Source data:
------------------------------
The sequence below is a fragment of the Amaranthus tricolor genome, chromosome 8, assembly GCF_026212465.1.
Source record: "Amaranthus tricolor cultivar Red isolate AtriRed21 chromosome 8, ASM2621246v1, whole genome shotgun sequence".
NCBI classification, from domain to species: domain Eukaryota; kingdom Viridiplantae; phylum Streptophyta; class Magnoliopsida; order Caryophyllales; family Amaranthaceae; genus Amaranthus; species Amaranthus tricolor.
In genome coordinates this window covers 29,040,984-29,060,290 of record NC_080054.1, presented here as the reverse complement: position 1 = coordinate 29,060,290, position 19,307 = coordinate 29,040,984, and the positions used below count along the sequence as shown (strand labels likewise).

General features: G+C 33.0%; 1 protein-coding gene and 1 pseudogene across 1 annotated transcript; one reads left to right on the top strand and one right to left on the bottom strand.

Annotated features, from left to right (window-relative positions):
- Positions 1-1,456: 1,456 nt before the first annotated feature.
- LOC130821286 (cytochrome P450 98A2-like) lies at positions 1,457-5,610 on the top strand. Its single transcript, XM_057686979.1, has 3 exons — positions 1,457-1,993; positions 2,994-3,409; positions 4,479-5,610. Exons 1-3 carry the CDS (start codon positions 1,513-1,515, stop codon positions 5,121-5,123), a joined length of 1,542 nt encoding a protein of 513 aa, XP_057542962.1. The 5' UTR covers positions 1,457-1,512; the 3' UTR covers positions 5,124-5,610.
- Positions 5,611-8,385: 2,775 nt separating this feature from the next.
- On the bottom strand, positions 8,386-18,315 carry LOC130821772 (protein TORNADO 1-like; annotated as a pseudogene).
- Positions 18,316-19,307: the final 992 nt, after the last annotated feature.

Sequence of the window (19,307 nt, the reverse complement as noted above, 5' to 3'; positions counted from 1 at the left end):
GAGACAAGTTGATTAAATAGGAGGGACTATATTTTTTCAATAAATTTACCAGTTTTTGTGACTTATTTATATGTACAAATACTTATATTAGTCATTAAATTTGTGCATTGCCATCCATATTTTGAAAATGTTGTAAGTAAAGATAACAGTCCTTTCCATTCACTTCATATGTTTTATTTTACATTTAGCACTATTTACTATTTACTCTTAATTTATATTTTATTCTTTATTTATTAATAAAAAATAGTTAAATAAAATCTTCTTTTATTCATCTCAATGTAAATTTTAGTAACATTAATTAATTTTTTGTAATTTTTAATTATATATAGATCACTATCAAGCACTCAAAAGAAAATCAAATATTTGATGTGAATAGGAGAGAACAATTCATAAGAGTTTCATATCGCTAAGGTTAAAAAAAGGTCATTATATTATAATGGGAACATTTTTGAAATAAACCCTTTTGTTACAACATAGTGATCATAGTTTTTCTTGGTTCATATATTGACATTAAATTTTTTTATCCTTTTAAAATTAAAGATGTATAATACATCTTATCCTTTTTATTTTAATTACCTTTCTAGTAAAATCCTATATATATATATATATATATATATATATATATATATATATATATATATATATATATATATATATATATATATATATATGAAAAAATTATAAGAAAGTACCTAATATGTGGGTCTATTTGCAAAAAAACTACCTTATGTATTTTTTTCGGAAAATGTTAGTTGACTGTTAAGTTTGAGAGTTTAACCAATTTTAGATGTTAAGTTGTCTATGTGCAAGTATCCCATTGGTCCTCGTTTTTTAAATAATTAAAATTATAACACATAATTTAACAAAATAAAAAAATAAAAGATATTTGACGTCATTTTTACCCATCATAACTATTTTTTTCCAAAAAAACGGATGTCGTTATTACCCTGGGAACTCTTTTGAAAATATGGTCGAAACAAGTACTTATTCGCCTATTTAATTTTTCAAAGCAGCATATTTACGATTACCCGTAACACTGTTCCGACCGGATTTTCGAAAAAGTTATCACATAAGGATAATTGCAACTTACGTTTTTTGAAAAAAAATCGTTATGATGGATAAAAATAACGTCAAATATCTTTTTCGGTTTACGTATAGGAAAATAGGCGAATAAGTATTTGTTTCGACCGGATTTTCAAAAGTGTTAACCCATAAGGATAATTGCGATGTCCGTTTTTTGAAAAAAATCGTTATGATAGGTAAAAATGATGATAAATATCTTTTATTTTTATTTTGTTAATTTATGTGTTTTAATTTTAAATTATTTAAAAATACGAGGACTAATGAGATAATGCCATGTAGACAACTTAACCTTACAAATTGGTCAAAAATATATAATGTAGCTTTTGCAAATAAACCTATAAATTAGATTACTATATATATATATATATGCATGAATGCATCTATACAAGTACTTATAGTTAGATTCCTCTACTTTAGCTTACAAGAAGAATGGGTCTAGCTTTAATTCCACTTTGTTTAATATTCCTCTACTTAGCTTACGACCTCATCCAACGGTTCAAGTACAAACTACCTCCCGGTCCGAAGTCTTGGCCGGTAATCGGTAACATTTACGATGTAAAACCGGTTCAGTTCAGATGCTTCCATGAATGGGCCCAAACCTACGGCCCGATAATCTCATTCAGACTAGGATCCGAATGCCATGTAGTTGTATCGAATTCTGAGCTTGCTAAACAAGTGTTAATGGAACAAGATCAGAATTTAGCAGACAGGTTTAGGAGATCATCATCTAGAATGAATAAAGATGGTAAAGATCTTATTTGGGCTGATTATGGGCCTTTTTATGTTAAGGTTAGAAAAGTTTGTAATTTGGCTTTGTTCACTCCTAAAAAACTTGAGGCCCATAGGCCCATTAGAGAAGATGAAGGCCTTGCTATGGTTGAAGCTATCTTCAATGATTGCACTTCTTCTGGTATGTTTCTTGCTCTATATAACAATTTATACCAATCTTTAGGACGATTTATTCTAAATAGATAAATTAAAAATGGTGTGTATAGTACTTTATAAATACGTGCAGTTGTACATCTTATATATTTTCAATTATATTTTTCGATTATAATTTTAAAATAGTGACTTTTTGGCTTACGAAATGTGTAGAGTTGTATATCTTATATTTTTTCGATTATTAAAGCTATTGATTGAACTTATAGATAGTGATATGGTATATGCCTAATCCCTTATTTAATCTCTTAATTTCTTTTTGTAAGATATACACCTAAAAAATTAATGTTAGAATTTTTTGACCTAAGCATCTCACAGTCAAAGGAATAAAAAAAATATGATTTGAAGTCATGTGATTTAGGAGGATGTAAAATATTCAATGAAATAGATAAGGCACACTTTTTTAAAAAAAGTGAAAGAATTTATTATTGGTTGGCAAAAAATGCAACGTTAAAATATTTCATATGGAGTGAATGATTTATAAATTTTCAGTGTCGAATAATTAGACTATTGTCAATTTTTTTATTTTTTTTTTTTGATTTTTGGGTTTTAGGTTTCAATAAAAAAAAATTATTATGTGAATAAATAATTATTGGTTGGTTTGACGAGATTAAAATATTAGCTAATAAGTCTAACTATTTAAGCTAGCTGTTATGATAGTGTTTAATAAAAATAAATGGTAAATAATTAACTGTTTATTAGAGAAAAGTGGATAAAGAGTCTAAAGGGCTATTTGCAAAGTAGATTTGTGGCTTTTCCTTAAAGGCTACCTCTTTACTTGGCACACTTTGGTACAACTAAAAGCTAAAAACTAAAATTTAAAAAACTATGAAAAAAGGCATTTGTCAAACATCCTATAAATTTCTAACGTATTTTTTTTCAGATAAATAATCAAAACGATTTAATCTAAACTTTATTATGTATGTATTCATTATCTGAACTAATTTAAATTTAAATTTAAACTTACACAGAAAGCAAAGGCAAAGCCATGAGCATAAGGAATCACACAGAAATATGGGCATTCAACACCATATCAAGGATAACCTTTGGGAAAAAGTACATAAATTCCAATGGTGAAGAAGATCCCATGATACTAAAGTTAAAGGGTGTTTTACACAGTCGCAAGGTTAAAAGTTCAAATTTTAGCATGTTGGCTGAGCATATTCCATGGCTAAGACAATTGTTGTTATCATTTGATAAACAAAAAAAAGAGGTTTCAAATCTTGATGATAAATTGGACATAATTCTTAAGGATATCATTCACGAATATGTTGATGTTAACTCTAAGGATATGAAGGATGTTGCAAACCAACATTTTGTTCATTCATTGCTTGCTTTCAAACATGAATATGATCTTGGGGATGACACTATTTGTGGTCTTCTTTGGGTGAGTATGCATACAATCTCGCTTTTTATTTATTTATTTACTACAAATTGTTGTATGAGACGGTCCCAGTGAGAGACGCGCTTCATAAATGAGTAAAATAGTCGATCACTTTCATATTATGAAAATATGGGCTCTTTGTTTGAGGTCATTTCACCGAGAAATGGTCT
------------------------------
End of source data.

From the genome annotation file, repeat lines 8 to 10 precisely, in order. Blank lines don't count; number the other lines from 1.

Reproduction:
- LOC130821286 (cytochrome P450 98A2-like) lies at positions 1,457-5,610 on the top strand. Its single transcript, XM_057686979.1, has 3 exons — positions 1,457-1,993; positions 2,994-3,409; positions 4,479-5,610. Exons 1-3 carry the CDS (start codon positions 1,513-1,515, stop codon positions 5,121-5,123), a joined length of 1,542 nt encoding a protein of 513 aa, XP_057542962.1. The 5' UTR covers positions 1,457-1,512; the 3' UTR covers positions 5,124-5,610.
- Positions 5,611-8,385: 2,775 nt separating this feature from the next.
- On the bottom strand, positions 8,386-18,315 carry LOC130821772 (protein TORNADO 1-like; annotated as a pseudogene).